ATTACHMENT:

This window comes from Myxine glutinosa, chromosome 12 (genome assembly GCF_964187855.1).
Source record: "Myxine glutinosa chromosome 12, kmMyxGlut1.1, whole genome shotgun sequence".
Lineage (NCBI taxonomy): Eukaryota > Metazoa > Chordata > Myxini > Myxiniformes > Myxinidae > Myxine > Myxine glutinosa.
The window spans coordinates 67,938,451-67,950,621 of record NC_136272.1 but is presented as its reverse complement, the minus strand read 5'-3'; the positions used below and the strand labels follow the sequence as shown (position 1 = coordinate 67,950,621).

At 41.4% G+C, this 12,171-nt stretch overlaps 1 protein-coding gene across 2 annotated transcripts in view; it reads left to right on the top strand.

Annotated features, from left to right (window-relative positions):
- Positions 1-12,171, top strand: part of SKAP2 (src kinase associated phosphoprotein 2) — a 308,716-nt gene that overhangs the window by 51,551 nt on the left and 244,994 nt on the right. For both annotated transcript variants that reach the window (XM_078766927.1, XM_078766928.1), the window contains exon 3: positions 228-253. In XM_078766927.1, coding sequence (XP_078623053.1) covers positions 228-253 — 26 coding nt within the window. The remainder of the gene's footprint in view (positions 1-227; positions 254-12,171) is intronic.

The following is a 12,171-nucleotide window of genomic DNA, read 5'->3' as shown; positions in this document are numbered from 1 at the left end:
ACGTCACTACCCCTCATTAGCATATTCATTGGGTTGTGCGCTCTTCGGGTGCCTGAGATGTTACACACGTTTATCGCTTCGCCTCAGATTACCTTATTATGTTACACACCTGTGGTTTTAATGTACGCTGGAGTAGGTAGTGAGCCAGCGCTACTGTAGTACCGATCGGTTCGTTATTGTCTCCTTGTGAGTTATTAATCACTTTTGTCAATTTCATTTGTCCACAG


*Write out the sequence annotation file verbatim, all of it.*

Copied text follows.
This window comes from Myxine glutinosa, chromosome 12 (genome assembly GCF_964187855.1).
Source record: "Myxine glutinosa chromosome 12, kmMyxGlut1.1, whole genome shotgun sequence".
Lineage (NCBI taxonomy): Eukaryota > Metazoa > Chordata > Myxini > Myxiniformes > Myxinidae > Myxine > Myxine glutinosa.
The window spans coordinates 67,938,451-67,950,621 of record NC_136272.1 but is presented as its reverse complement, the minus strand read 5'-3'; the positions used below and the strand labels follow the sequence as shown (position 1 = coordinate 67,950,621).

At 41.4% G+C, this 12,171-nt stretch overlaps 1 protein-coding gene across 2 annotated transcripts in view; it reads left to right on the top strand.

Annotated features, from left to right (window-relative positions):
- Positions 1-12,171, top strand: part of SKAP2 (src kinase associated phosphoprotein 2) — a 308,716-nt gene that overhangs the window by 51,551 nt on the left and 244,994 nt on the right. For both annotated transcript variants that reach the window (XM_078766927.1, XM_078766928.1), the window contains exon 3: positions 228-253. In XM_078766927.1, coding sequence (XP_078623053.1) covers positions 228-253 — 26 coding nt within the window. The remainder of the gene's footprint in view (positions 1-227; positions 254-12,171) is intronic.

The following is a 12,171-nucleotide window of genomic DNA, read 5'->3' as shown; positions in this document are numbered from 1 at the left end:
ACGTCACTACCCCTCATTAGCATATTCATTGGGTTGTGCGCTCTTCGGGTGCCTGAGATGTTACACACGTTTATCGCTTCGCCTCAGATTACCTTATTATGTTACACACCTGTGGTTTTAATGTACGCTGGAGTAGGTAGTGAGCCAGCGCTACTGTAGTACCGATCGGTTCGTTATTGTCTCCTTGTGAGTTATTAATCACTTTTGTCAATTTCATTTGTCCACAG